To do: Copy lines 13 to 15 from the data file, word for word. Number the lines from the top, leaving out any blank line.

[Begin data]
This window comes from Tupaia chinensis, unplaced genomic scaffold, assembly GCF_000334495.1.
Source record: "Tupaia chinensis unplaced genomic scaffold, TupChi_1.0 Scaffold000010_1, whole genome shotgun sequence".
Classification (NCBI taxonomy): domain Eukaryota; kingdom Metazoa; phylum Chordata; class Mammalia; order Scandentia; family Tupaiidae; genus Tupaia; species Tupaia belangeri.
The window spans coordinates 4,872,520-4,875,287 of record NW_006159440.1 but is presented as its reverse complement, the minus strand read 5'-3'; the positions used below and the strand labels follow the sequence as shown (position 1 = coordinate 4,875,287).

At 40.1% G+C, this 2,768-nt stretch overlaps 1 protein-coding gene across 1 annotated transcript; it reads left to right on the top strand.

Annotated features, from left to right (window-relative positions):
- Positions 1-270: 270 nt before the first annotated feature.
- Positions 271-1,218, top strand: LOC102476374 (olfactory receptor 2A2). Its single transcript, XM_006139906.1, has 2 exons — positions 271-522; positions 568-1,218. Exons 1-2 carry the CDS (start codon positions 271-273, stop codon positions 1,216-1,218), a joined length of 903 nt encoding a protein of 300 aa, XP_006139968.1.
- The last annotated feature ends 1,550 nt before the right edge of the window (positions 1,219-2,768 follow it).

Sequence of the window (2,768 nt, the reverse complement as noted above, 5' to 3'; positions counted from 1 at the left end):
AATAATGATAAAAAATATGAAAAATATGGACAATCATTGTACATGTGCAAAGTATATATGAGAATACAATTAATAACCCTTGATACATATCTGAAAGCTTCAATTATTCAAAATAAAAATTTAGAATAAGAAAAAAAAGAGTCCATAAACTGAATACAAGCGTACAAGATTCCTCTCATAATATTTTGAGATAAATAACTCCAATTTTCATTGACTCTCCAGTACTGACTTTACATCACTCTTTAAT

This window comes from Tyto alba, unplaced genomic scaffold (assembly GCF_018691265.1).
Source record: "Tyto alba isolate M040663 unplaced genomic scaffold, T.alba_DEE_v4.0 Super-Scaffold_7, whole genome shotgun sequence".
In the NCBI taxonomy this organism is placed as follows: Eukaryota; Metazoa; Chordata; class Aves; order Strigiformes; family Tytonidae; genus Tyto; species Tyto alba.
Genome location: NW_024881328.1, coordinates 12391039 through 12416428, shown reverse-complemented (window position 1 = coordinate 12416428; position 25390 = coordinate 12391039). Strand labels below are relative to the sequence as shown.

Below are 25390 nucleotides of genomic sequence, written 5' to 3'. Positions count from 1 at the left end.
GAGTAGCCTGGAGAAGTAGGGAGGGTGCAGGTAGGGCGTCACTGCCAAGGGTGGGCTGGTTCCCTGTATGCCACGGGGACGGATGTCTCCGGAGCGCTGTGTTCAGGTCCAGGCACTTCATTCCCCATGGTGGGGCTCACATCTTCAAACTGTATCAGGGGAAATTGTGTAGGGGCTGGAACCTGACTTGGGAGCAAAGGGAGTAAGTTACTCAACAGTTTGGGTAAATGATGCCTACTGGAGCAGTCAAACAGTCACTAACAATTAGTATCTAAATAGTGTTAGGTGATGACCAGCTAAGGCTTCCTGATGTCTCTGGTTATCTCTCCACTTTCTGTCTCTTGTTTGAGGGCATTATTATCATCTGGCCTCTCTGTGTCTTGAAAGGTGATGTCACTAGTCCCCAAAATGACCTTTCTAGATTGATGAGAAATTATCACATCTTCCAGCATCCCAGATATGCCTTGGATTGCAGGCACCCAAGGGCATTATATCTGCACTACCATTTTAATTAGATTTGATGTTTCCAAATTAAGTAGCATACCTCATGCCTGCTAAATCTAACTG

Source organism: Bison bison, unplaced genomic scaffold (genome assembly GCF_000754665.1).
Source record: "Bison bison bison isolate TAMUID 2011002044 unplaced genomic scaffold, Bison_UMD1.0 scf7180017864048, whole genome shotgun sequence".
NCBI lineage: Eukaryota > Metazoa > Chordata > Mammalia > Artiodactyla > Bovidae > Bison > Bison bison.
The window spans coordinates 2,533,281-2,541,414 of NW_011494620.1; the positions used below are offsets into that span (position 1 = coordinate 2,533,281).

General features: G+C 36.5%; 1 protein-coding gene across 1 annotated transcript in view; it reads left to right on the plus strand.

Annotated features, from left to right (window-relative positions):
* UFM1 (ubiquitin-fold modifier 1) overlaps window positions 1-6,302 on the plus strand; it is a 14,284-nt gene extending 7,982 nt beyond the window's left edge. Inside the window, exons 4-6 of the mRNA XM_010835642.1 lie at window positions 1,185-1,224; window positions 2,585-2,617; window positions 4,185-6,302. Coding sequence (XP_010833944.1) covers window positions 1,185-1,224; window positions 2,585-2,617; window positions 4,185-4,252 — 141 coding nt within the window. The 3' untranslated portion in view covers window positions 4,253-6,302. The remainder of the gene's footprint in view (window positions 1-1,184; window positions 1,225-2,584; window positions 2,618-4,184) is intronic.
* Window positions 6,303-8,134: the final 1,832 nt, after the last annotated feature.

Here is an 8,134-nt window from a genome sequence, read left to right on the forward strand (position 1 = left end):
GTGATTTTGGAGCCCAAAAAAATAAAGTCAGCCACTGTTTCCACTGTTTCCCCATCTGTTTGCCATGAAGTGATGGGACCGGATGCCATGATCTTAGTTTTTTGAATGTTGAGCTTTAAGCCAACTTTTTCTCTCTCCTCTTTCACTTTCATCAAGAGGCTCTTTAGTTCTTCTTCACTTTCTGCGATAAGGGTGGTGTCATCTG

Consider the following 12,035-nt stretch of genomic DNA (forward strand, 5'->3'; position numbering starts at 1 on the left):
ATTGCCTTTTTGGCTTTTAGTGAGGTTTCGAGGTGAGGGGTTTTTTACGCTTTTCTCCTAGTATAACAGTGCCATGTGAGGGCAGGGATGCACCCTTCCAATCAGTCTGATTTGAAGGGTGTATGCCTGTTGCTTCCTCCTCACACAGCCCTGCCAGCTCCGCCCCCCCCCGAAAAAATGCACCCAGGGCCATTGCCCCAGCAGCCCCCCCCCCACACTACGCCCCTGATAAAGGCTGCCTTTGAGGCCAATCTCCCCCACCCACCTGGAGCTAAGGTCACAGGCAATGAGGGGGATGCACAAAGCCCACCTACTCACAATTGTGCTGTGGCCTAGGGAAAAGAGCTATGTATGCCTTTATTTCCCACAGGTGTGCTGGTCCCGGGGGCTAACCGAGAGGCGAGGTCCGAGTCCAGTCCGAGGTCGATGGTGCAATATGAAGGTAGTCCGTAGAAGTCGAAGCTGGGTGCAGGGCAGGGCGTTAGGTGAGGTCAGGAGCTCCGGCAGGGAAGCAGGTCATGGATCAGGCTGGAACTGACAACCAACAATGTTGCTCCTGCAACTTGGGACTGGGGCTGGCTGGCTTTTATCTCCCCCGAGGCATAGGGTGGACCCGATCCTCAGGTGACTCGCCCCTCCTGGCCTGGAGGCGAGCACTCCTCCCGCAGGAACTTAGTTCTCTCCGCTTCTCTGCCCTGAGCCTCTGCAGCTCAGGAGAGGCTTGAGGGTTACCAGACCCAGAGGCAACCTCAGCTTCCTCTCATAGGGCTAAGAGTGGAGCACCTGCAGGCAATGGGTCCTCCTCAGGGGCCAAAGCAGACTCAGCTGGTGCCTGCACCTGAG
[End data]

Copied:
Source record: "Tyto alba isolate M040663 unplaced genomic scaffold, T.alba_DEE_v4.0 Super-Scaffold_7, whole genome shotgun sequence".
In the NCBI taxonomy this organism is placed as follows: Eukaryota; Metazoa; Chordata; class Aves; order Strigiformes; family Tytonidae; genus Tyto; species Tyto alba.
Genome location: NW_024881328.1, coordinates 12391039 through 12416428, shown reverse-complemented (window position 1 = coordinate 12416428; position 25390 = coordinate 12391039). Strand labels below are relative to the sequence as shown.